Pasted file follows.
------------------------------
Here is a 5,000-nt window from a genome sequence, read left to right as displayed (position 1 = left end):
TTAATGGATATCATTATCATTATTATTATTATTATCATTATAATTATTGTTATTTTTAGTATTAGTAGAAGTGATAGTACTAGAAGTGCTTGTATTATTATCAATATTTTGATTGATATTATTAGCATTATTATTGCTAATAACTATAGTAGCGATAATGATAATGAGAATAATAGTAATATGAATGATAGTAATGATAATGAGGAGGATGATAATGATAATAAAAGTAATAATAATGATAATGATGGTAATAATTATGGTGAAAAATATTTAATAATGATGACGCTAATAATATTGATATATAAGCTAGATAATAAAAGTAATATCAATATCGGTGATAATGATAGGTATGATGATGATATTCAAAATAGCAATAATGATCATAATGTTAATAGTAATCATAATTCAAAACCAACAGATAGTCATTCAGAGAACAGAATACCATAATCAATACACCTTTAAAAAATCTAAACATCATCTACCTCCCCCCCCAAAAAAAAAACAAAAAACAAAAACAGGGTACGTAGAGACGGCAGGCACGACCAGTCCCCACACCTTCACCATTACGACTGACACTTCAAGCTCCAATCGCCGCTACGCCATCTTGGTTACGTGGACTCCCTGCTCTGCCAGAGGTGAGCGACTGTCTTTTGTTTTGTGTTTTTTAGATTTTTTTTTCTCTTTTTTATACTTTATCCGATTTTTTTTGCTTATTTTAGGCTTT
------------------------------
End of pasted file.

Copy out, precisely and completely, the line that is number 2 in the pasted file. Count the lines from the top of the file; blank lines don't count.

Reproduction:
TTAATGGATATCATTATCATTATTATTATTATTATCATTATAATTATTGTTATTTTTAGTATTAGTAGAAGTGATAGTACTAGAAGTGCTTGTATTATTATCAATATTTTGATTGATATTATTAGCATTATTATTGCTAATAACTATAGTAGCGATAATGATAATGAGAATAATAGTAATATGAATGATAGTAATGATAATGAGGAGGATGATAATGATAATAAAAGTAATAATAATGATAATGATGGTAATAATTATGGTGAAAAATATTTAATAATGATGACGCTAATAATATTGATATATAAGCTAGATAATAAAAGTAATATCAATATCGGTGATAATGATAGGTATGATGATGATATTCAAAATAGCAATAATGATCATAATGTTAATAGTAATCATAATTCAAAACCAACAGATAGTCATTCAGAGAACAGAATACCATAATCAATACACCTTTAAAAAATCTAAACATCATCTACCTCCCCCCCCAAAAAAAAAACAAAAAACAAAAACAGGGTACGTAGAGACGGCAGGCACGACCAGTCCCCACACCTTCACCATTACGACTGACACTTCAAGCTCCAATCGCCGCTACGCCATCTTGGTTACGTGGACTCCCTGCTCTGCCAGAGGTGAGCGACTGTCTTTTGTTTTGTGTTTTTTAGATTTTTTTTTCTCTTTTTTATACTTTATCCGATTTTTTTTGCTTATTTTAGGCTTT